Christ’s body recycled for you (Beth Keith)

Beth KeithBeth Keith explores a recycled communion.

At Greenbelt I was invited onto a panel discussion about the sacraments, the role of the priest and the emerging church with Pete Rollins, Kester Brewin, Paula Gooder and Father Simon Rundell. In our discussions, one element that developed was the tension held within the sacraments of Eucharist and baptism to consecrate or desecrate. Do we remember Christ honestly if these sacraments are beautified or sanitised, or does a more honest remembrance necessitate an embrace of horror, dirt and abandonment? In recent years, we have heard of Ikon and Vaux's critique of communion, employing vivid imagery of the horror of Christ's death and how a beautified ritual removes us from the horror of the passion narrative. Does this go too far, or have they helped us to connect with the realness of those events?

I've had a few days to process the discussion and wonder if when we get talking about whole/broken or clean/dirty, we become opposing sides of the same axis. In the act of baptism or Eucharist, Christ calls us something new, so portrayals of these sacraments as consecration or desecration point to Christ only to the extent to which they embody a reimagination of what is broken/whole or clean/dirty.

Greenbelt 2009 discussionA few months ago I was part of a communion event which drew on the recycling mantra: Reuse, Reduce, Recycle. In looking at Reuse, the group questioned what is waste, what do we consider waste which can be reused, and made connections between our judgements of 'who is acceptable' and 'who is waste' against Jesus' acceptance of all. In looking at Reduce, we looked at how our consumption affects others and used this as part of our confession. And then at the breaking of bread looked at how Christ's body was Recycled.

Perhaps engaging with the dirtiness of the sacraments helps us to connect to the deeper gospel message, but if we stop there do we miss the opportunity to reimagine dirt and waste? Recycling has transformed the notion of waste in our society; perhaps this imagery can help to understand Christ's actions.

Losing my church shoes (Beth Keith)

Beth KeithBeth Keith discusses losing her church shoes.

When I think about what I think about church

My head automatically jumps to what I already know

What I have already experienced

What church has meant for me

With all its practises and churchologies

I am not a missionary heading off into the unknowable

I have baggage, church baggage, church shoes

During the last four years I have been involved with ReSource, developing training with pioneers starting churches in emerging culture. One of the themes we have revisited is: What makes something church? What is essential and what is negotiable? When given the chance to step back and think about what we do as church and what we believe about church, time and again people show genuine surprise at the amount of church practice which is habitual but not essential to what it means to be church.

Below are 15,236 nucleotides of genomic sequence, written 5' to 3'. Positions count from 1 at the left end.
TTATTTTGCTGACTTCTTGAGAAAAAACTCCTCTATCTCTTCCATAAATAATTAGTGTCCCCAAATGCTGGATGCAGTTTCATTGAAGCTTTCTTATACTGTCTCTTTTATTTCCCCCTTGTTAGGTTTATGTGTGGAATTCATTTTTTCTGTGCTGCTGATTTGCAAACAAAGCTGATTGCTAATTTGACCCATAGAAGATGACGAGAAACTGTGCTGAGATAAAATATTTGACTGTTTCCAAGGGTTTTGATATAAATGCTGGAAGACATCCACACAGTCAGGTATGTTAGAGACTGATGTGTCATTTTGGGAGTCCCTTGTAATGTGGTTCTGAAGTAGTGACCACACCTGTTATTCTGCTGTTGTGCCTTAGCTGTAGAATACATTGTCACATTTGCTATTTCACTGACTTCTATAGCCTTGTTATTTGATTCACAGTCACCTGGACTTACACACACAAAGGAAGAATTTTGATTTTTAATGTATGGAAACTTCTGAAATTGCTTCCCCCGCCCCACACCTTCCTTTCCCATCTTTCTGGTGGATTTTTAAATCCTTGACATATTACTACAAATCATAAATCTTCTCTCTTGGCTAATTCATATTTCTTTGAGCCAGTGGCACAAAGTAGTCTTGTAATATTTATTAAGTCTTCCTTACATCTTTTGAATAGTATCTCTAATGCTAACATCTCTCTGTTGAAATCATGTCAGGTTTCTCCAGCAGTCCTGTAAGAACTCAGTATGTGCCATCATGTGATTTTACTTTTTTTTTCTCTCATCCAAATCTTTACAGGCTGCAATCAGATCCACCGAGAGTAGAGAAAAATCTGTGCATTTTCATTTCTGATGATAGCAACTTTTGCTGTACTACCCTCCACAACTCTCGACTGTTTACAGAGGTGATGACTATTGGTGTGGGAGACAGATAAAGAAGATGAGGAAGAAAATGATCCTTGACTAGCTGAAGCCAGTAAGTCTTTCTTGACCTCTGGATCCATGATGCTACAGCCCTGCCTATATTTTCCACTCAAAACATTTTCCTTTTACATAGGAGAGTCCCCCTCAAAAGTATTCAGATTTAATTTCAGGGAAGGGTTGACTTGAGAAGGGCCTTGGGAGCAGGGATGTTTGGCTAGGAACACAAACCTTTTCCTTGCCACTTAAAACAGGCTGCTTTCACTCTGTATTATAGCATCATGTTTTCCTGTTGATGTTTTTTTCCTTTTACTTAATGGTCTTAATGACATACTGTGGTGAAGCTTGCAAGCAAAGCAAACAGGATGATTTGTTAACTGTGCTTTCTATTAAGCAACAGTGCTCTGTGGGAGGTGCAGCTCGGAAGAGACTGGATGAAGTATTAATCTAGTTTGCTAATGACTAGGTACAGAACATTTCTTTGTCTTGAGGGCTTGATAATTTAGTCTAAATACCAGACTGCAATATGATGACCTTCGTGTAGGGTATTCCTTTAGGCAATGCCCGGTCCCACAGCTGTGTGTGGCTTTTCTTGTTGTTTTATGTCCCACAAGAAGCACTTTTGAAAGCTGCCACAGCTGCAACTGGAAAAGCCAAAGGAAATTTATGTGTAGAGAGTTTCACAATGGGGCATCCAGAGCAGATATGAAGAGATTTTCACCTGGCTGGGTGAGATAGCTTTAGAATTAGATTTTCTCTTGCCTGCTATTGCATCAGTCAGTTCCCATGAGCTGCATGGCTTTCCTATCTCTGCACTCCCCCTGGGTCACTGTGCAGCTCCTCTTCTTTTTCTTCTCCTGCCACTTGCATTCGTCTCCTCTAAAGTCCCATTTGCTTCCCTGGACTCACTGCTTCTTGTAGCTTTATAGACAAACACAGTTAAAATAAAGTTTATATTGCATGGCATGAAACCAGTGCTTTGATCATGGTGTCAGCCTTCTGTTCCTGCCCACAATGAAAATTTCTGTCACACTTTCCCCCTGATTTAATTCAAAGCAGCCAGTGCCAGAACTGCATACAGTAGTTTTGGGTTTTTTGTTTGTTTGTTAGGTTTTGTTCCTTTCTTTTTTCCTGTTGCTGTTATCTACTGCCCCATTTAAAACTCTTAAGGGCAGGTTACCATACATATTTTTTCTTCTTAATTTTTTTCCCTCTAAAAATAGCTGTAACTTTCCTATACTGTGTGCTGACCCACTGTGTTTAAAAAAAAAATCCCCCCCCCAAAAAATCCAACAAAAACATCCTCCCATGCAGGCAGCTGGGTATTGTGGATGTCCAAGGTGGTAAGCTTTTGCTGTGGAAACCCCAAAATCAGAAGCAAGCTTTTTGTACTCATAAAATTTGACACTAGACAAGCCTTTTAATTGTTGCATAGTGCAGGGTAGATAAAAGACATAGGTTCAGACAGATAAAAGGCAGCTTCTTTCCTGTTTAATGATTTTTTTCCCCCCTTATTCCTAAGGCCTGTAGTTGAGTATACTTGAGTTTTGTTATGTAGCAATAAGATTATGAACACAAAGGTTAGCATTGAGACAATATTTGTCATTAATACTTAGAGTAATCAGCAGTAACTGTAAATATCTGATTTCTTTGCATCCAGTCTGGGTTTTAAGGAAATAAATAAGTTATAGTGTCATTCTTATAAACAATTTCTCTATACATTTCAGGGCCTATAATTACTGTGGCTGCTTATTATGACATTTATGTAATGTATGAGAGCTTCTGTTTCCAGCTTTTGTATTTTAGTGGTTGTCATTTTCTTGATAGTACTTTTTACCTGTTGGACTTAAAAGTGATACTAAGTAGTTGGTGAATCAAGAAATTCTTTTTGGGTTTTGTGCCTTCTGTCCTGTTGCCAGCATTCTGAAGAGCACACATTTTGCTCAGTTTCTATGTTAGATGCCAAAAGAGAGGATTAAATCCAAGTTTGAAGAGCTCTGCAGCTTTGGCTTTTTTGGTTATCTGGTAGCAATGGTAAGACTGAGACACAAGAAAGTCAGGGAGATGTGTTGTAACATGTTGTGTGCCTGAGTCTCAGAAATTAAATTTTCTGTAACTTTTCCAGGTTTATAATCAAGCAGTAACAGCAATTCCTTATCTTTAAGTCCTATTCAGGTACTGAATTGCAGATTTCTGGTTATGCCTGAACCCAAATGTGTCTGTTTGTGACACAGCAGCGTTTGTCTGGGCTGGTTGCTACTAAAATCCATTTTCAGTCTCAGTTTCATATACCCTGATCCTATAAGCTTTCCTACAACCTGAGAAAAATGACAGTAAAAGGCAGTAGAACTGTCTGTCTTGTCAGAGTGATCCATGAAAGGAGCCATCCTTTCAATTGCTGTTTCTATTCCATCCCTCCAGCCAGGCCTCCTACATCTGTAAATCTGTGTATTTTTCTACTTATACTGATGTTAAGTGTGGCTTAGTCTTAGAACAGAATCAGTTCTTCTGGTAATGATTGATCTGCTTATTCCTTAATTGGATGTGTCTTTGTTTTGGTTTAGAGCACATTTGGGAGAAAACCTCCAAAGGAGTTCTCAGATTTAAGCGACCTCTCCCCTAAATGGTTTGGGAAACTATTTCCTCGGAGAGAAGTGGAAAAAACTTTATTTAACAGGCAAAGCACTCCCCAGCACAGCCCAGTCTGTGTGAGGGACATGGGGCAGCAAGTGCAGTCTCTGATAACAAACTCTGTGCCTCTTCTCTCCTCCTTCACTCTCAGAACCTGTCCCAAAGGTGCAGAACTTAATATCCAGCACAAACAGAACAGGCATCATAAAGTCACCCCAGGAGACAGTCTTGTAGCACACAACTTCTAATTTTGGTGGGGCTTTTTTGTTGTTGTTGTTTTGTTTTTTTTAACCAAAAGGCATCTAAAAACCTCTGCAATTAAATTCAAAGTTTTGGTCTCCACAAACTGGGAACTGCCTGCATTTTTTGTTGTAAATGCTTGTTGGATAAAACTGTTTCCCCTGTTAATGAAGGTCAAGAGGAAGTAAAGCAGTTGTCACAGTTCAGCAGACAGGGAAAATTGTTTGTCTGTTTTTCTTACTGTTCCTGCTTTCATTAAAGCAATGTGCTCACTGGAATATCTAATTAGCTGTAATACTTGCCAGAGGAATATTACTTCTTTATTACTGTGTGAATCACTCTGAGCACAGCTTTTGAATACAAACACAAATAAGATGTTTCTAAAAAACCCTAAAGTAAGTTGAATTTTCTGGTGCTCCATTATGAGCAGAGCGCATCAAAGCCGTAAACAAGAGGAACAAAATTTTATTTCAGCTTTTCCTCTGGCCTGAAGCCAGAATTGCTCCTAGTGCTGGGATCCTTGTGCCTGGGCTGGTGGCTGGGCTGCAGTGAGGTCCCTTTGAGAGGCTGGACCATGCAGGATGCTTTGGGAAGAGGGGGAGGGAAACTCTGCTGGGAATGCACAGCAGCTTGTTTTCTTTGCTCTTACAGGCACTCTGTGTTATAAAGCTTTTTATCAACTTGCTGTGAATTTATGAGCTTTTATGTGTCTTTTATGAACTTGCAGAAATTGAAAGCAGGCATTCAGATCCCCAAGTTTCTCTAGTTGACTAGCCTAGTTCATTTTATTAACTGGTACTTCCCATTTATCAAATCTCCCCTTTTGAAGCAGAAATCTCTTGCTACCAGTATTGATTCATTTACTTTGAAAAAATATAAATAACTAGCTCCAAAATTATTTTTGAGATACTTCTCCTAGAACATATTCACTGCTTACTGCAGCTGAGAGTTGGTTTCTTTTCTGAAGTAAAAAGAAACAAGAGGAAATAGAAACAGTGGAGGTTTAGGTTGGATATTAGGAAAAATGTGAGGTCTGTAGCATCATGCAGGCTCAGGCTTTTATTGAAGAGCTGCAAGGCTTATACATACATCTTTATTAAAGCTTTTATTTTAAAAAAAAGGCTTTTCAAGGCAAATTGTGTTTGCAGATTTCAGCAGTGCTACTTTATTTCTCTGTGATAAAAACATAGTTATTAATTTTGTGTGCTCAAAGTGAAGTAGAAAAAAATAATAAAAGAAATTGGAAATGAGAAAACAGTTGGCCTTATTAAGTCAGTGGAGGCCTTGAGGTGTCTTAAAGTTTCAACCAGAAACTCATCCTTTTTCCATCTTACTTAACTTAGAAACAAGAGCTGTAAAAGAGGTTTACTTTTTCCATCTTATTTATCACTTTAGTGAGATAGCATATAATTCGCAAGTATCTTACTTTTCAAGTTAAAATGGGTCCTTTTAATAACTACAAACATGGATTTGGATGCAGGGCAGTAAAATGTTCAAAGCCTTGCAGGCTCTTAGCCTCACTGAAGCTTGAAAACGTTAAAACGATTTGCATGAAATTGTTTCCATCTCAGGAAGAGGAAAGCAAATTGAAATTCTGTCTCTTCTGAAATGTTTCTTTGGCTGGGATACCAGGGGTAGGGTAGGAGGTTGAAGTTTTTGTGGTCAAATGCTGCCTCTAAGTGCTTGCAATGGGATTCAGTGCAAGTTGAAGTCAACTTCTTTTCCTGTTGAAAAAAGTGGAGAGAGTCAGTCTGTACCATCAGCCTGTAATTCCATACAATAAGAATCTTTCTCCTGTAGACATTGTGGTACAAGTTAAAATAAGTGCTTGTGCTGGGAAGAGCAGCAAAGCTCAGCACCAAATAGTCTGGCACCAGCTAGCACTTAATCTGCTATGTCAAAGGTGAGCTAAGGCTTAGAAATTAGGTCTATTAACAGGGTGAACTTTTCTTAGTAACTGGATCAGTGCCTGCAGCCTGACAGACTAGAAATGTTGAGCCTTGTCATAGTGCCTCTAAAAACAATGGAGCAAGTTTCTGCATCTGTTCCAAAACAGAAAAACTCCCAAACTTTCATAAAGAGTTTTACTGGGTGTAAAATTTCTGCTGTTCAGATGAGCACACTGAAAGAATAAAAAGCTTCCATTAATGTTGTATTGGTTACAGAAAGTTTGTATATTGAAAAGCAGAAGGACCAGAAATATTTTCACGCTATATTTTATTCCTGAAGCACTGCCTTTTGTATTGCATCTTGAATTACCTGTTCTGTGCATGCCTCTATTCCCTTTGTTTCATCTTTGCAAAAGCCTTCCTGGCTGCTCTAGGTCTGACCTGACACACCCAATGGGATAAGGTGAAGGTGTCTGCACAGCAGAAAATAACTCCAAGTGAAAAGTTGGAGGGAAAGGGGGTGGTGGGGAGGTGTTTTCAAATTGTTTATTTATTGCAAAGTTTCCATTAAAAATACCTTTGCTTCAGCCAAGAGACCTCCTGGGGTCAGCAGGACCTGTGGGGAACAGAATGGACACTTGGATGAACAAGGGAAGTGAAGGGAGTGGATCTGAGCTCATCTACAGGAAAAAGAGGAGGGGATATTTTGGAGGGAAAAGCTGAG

Rowan Williams recently suggested that the church should be prepared to risk everything except 'those things that hold us to the truth of his presence – Word and sacrament'. But it's not just that it's risky to leave behind what you're comfortable with; isn't it also tricky to imagine what something could be like that is beyond what you've experienced?

Any discussion on essential elements of church prompts quite a bit of debate. As we've talked there has been recognition of the church as one, holy, catholic and apostolic (or words to that effect), but even with these as defining marks there is still enormous scope for diversity of both expression and understanding.  And the question remains: How do we move beyond all the extra stuff we do which isn't essential and give more time to the things we may value most about being church?

In last week's blog on Share, Richard Sudworth talked about the need for real listening in mission, listening which is active, transforming and relational: 'let the draught go both ways'. I suppose it would be fair to say that we have found that alongside this missiological conversation there is also a dynamic ecclesiological conversation to be had between our experience in mission and the historic, present and future church. It is a conversation that involves letting go of our church experience and stepping out of our church shoes. Only then can we come to the conversation open to the creative and imaginative Spirit. Only when we embrace the messy and improvised dialogue between mission and church do we find the essence of what being church is about.

‘Being’ church for the missing generation (Beth Keith)

Beth Keith considers 'being' church for the missing generation.

The Church of England's annual statistics for 2011 were released to much fanfare last week with glowing reference being made to 'an increase in child and adult baptisms and a growing stability in weekly service attendance'.

All well and good you may think but the fact is that the Church, as a whole, is failing to reach or keep young adults – any stats on church attendance will tell you that. Only 11% of regular churchgoers are between the ages of 25 and 34, whilst 16% of the UK population is within that age group. In tracking church decline, the greatest losses per year are occurring amongst those aged 15 to 29.

But, and it's a big but, there are churches bucking this trend, churches which are attracting growing numbers of people in their 20s and 30s.